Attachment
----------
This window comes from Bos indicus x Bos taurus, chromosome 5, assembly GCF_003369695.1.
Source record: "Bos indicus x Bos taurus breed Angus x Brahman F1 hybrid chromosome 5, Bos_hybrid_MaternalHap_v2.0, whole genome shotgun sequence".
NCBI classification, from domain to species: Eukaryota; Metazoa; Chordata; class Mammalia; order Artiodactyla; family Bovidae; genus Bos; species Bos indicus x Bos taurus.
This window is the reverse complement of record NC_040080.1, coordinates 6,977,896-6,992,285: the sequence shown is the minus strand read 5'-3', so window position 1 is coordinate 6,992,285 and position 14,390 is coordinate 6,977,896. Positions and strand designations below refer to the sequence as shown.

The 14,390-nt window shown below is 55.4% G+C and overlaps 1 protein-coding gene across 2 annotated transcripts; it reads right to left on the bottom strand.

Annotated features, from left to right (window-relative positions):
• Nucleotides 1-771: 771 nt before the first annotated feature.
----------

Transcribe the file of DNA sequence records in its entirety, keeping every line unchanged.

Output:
This window comes from Bos indicus x Bos taurus, chromosome 5, assembly GCF_003369695.1.
Source record: "Bos indicus x Bos taurus breed Angus x Brahman F1 hybrid chromosome 5, Bos_hybrid_MaternalHap_v2.0, whole genome shotgun sequence".
NCBI classification, from domain to species: Eukaryota; Metazoa; Chordata; class Mammalia; order Artiodactyla; family Bovidae; genus Bos; species Bos indicus x Bos taurus.
This window is the reverse complement of record NC_040080.1, coordinates 6,977,896-6,992,285: the sequence shown is the minus strand read 5'-3', so window position 1 is coordinate 6,992,285 and position 14,390 is coordinate 6,977,896. Positions and strand designations below refer to the sequence as shown.

The 14,390-nt window shown below is 55.4% G+C and overlaps 1 protein-coding gene across 2 annotated transcripts; it reads right to left on the bottom strand.

Annotated features, from left to right (window-relative positions):
• Nucleotides 1-771: 771 nt before the first annotated feature.